We therefore took s9 statements from a range of tenants setting out when they moved in, who they paid rent to, how it was paid, including photographs of instructions to pay rent into a particular account, whether they occupied their room as their only or main residence, who else occupied the house, whether, and when they reported disrepair and to whom. These statements all reinforced each other, and were backed up by photos of receipts, and text messages giving instructions to pay next rent instalment into another account.
Evidence from tenants
It is vital to record details of tenant’s mobile phone numbers and email addresses, because when the two defendants entered not guilty pleas they demanded that all witnesses attend court. Because the management regulations require the tenant to avoid damaging anything, it is useful if the tenant can show that the defect was present when they moved in, or that they reported it. That undermines the landlord’s defences that the tenant damaged it, or they were unaware of the defect. If a landlord regularly visits the property, include that fact in the tenant’s statement.
One of the offences was failure to apply for a mandatory HMO licence because the property was 4 storeys high and was occupied by more than 5 households. The case was delayed, possibly to avoid tenants pursuing Rent Recovery Orders because of the 12 month limitation associated with such Orders.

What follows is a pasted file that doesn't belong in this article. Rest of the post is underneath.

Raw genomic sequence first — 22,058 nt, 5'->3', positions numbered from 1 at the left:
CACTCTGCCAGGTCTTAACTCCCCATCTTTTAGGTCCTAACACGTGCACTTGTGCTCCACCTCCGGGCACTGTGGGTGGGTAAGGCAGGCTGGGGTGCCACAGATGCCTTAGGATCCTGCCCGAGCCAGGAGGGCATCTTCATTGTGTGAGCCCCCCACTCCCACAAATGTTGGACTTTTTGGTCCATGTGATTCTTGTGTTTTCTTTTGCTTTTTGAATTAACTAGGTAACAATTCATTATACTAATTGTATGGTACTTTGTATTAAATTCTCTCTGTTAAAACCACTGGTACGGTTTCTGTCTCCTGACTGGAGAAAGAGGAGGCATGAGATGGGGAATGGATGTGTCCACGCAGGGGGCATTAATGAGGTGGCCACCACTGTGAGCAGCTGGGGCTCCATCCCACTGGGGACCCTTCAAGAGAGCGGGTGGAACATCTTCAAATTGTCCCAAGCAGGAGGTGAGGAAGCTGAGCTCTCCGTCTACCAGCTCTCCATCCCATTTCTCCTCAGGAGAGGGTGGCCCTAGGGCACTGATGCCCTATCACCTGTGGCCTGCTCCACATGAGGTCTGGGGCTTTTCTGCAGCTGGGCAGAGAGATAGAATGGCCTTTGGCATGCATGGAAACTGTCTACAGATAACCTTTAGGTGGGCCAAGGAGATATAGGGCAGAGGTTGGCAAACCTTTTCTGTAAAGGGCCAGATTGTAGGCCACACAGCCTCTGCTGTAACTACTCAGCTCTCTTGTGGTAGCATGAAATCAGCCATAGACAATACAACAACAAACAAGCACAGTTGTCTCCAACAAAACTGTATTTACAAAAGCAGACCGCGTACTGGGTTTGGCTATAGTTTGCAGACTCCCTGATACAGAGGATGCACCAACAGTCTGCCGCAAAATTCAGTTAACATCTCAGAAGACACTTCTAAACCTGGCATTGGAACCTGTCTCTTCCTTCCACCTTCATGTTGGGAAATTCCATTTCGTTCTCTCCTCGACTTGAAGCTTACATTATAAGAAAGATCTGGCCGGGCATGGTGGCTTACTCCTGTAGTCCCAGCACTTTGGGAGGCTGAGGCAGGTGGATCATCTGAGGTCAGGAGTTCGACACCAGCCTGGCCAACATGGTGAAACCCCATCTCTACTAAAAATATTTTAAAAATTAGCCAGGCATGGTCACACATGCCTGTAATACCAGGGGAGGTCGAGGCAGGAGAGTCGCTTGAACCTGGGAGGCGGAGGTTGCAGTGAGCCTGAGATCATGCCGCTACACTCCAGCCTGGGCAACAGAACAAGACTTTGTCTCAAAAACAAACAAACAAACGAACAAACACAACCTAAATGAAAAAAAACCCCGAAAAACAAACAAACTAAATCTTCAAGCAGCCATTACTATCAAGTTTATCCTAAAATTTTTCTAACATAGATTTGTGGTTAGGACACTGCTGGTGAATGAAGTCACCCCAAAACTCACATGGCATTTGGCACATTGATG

The Council sends out an HMO licensing pack where it suspects that properties are un-licensed HMOs. After a reasonable time, enforcement kicks in. In this case there were so many apparent contraventions of The Housing (Management of Houses in Multiple Occupation (England) Regulations 2006, that a ‘Letter of Alleged Offence’ in the form of a PACE letter was send to the parties, and Housing Act 2004 section 235 notices requesting documents were served and ignored.
This case was unusual because the defendant’s legal representatives demanded the attendance of all those who had provided witness statements. When the trial neared, we were unable to contact some tenants from the mobile phone numbers and email addresses supplied, and others were abroad. Some promised to attend, but failed to turn up on the day. In such circumstances the court may refuse to take into account evidence contained in s9 statements if the witnesses do not attend.
The few tenants who did give evidence were marvellous. They gave a detailed account of the defendant’s involvement with the property, including throwing their possessions out, entering their rooms, without notice, when they were asleep, payments of rent. It is very rare for landlords to demand the attendance of tenants to give evidence, but in all my cases where it has happened, the tenants have holed the landlord’s defence below the water-line.